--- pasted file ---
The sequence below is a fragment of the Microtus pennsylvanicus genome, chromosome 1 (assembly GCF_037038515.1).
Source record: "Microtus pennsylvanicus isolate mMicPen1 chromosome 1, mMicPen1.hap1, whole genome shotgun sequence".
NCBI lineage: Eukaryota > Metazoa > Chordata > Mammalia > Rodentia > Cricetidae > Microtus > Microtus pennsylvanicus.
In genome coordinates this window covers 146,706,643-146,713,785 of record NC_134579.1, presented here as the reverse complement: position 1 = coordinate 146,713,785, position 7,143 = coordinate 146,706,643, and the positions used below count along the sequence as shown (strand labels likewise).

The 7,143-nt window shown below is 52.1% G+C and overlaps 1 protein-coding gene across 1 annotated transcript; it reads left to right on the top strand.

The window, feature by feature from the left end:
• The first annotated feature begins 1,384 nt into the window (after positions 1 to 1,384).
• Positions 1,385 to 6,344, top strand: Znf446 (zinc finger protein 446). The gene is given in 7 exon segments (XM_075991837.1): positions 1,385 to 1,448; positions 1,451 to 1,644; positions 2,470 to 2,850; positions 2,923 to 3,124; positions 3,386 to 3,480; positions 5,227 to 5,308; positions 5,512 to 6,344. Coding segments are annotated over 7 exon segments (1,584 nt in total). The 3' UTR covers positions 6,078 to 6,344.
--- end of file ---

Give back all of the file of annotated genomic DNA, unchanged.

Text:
The sequence below is a fragment of the Microtus pennsylvanicus genome, chromosome 1 (assembly GCF_037038515.1).
Source record: "Microtus pennsylvanicus isolate mMicPen1 chromosome 1, mMicPen1.hap1, whole genome shotgun sequence".
NCBI lineage: Eukaryota > Metazoa > Chordata > Mammalia > Rodentia > Cricetidae > Microtus > Microtus pennsylvanicus.
In genome coordinates this window covers 146,706,643-146,713,785 of record NC_134579.1, presented here as the reverse complement: position 1 = coordinate 146,713,785, position 7,143 = coordinate 146,706,643, and the positions used below count along the sequence as shown (strand labels likewise).

The 7,143-nt window shown below is 52.1% G+C and overlaps 1 protein-coding gene across 1 annotated transcript; it reads left to right on the top strand.

The window, feature by feature from the left end:
• The first annotated feature begins 1,384 nt into the window (after positions 1 to 1,384).
• Positions 1,385 to 6,344, top strand: Znf446 (zinc finger protein 446). The gene is given in 7 exon segments (XM_075991837.1): positions 1,385 to 1,448; positions 1,451 to 1,644; positions 2,470 to 2,850; positions 2,923 to 3,124; positions 3,386 to 3,480; positions 5,227 to 5,308; positions 5,512 to 6,344. Coding segments are annotated over 7 exon segments (1,584 nt in total). The 3' UTR covers positions 6,078 to 6,344.